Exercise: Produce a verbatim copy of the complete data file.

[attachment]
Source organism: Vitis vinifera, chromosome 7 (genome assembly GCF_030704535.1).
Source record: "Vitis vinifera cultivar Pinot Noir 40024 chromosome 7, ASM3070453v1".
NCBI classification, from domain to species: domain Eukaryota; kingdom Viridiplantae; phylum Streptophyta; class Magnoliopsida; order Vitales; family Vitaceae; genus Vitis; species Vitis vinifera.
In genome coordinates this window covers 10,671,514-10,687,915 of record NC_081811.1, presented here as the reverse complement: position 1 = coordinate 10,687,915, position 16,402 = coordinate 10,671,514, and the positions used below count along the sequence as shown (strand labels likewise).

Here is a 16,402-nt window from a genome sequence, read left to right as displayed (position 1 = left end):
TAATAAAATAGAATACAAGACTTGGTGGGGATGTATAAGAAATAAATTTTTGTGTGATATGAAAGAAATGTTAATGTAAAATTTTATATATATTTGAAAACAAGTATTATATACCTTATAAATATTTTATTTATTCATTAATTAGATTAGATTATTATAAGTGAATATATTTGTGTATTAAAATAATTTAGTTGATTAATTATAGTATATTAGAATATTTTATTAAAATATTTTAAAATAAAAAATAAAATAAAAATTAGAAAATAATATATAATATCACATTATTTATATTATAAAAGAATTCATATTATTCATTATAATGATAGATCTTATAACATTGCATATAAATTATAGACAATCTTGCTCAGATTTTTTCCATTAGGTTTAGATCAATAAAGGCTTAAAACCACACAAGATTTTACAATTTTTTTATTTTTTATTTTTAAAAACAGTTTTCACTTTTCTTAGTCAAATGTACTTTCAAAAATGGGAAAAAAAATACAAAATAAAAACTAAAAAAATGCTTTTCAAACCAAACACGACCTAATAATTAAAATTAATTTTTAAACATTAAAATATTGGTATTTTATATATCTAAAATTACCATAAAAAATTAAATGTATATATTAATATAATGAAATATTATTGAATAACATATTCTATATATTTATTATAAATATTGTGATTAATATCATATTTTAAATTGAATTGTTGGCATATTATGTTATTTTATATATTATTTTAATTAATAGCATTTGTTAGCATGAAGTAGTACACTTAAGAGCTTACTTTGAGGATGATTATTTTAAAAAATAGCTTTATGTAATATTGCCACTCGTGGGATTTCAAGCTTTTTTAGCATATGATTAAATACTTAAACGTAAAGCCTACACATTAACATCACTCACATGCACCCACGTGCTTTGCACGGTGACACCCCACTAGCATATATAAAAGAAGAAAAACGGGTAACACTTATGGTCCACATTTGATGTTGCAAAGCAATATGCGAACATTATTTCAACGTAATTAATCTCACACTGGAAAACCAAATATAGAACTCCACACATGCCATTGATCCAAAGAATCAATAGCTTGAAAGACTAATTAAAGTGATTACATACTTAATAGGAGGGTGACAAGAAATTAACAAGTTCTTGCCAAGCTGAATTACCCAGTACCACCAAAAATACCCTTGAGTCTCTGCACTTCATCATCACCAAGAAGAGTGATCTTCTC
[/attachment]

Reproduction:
Source organism: Vitis vinifera, chromosome 7 (genome assembly GCF_030704535.1).
Source record: "Vitis vinifera cultivar Pinot Noir 40024 chromosome 7, ASM3070453v1".
NCBI classification, from domain to species: domain Eukaryota; kingdom Viridiplantae; phylum Streptophyta; class Magnoliopsida; order Vitales; family Vitaceae; genus Vitis; species Vitis vinifera.
In genome coordinates this window covers 10,671,514-10,687,915 of record NC_081811.1, presented here as the reverse complement: position 1 = coordinate 10,687,915, position 16,402 = coordinate 10,671,514, and the positions used below count along the sequence as shown (strand labels likewise).

Here is a 16,402-nt window from a genome sequence, read left to right as displayed (position 1 = left end):
TAATAAAATAGAATACAAGACTTGGTGGGGATGTATAAGAAATAAATTTTTGTGTGATATGAAAGAAATGTTAATGTAAAATTTTATATATATTTGAAAACAAGTATTATATACCTTATAAATATTTTATTTATTCATTAATTAGATTAGATTATTATAAGTGAATATATTTGTGTATTAAAATAATTTAGTTGATTAATTATAGTATATTAGAATATTTTATTAAAATATTTTAAAATAAAAAATAAAATAAAAATTAGAAAATAATATATAATATCACATTATTTATATTATAAAAGAATTCATATTATTCATTATAATGATAGATCTTATAACATTGCATATAAATTATAGACAATCTTGCTCAGATTTTTTCCATTAGGTTTAGATCAATAAAGGCTTAAAACCACACAAGATTTTACAATTTTTTTATTTTTTATTTTTAAAAACAGTTTTCACTTTTCTTAGTCAAATGTACTTTCAAAAATGGGAAAAAAAATACAAAATAAAAACTAAAAAAATGCTTTTCAAACCAAACACGACCTAATAATTAAAATTAATTTTTAAACATTAAAATATTGGTATTTTATATATCTAAAATTACCATAAAAAATTAAATGTATATATTAATATAATGAAATATTATTGAATAACATATTCTATATATTTATTATAAATATTGTGATTAATATCATATTTTAAATTGAATTGTTGGCATATTATGTTATTTTATATATTATTTTAATTAATAGCATTTGTTAGCATGAAGTAGTACACTTAAGAGCTTACTTTGAGGATGATTATTTTAAAAAATAGCTTTATGTAATATTGCCACTCGTGGGATTTCAAGCTTTTTTAGCATATGATTAAATACTTAAACGTAAAGCCTACACATTAACATCACTCACATGCACCCACGTGCTTTGCACGGTGACACCCCACTAGCATATATAAAAGAAGAAAAACGGGTAACACTTATGGTCCACATTTGATGTTGCAAAGCAATATGCGAACATTATTTCAACGTAATTAATCTCACACTGGAAAACCAAATATAGAACTCCACACATGCCATTGATCCAAAGAATCAATAGCTTGAAAGACTAATTAAAGTGATTACATACTTAATAGGAGGGTGACAAGAAATTAACAAGTTCTTGCCAAGCTGAATTACCCAGTACCACCAAAAATACCCTTGAGTCTCTGCACTTCATCATCACCAAGAAGAGTGATCTTCTC